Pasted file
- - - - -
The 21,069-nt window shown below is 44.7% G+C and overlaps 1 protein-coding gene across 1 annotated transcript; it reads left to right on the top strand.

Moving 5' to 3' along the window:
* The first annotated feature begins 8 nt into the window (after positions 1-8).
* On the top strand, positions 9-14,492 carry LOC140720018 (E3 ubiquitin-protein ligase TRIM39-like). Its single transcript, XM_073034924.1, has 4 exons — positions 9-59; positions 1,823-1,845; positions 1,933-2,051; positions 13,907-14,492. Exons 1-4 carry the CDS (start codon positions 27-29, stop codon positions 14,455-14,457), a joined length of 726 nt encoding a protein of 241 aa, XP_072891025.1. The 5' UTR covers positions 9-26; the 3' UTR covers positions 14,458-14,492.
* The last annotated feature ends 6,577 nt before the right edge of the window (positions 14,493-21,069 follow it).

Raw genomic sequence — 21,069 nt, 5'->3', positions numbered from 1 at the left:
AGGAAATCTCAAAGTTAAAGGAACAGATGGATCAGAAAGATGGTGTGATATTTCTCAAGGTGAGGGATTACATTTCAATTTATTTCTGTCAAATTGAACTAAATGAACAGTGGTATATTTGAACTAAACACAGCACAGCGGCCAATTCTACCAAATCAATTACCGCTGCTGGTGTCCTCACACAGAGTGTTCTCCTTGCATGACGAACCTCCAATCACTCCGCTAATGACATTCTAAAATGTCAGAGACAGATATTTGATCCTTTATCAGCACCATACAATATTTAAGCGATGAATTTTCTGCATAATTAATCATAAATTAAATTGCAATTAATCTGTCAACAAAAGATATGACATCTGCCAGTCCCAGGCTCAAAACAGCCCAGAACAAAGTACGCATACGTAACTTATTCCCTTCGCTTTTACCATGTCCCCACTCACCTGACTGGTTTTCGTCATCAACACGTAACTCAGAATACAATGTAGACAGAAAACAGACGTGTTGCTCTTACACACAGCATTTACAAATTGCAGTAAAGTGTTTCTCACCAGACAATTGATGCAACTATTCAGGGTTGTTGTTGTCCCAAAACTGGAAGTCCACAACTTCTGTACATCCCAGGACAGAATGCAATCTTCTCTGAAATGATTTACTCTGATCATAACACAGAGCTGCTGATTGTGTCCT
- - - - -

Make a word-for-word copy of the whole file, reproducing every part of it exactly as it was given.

The 21,069-nt window shown below is 44.7% G+C and overlaps 1 protein-coding gene across 1 annotated transcript; it reads left to right on the top strand.

Moving 5' to 3' along the window:
* The first annotated feature begins 8 nt into the window (after positions 1-8).
* On the top strand, positions 9-14,492 carry LOC140720018 (E3 ubiquitin-protein ligase TRIM39-like). Its single transcript, XM_073034924.1, has 4 exons — positions 9-59; positions 1,823-1,845; positions 1,933-2,051; positions 13,907-14,492. Exons 1-4 carry the CDS (start codon positions 27-29, stop codon positions 14,455-14,457), a joined length of 726 nt encoding a protein of 241 aa, XP_072891025.1. The 5' UTR covers positions 9-26; the 3' UTR covers positions 14,458-14,492.
* The last annotated feature ends 6,577 nt before the right edge of the window (positions 14,493-21,069 follow it).

Raw genomic sequence — 21,069 nt, 5'->3', positions numbered from 1 at the left:
AGGAAATCTCAAAGTTAAAGGAACAGATGGATCAGAAAGATGGTGTGATATTTCTCAAGGTGAGGGATTACATTTCAATTTATTTCTGTCAAATTGAACTAAATGAACAGTGGTATATTTGAACTAAACACAGCACAGCGGCCAATTCTACCAAATCAATTACCGCTGCTGGTGTCCTCACACAGAGTGTTCTCCTTGCATGACGAACCTCCAATCACTCCGCTAATGACATTCTAAAATGTCAGAGACAGATATTTGATCCTTTATCAGCACCATACAATATTTAAGCGATGAATTTTCTGCATAATTAATCATAAATTAAATTGCAATTAATCTGTCAACAAAAGATATGACATCTGCCAGTCCCAGGCTCAAAACAGCCCAGAACAAAGTACGCATACGTAACTTATTCCCTTCGCTTTTACCATGTCCCCACTCACCTGACTGGTTTTCGTCATCAACACGTAACTCAGAATACAATGTAGACAGAAAACAGACGTGTTGCTCTTACACACAGCATTTACAAATTGCAGTAAAGTGTTTCTCACCAGACAATTGATGCAACTATTCAGGGTTGTTGTTGTCCCAAAACTGGAAGTCCACAACTTCTGTACATCCCAGGACAGAATGCAATCTTCTCTGAAATGATTTACTCTGATCATAACACAGAGCTGCTGATTGTGTCCT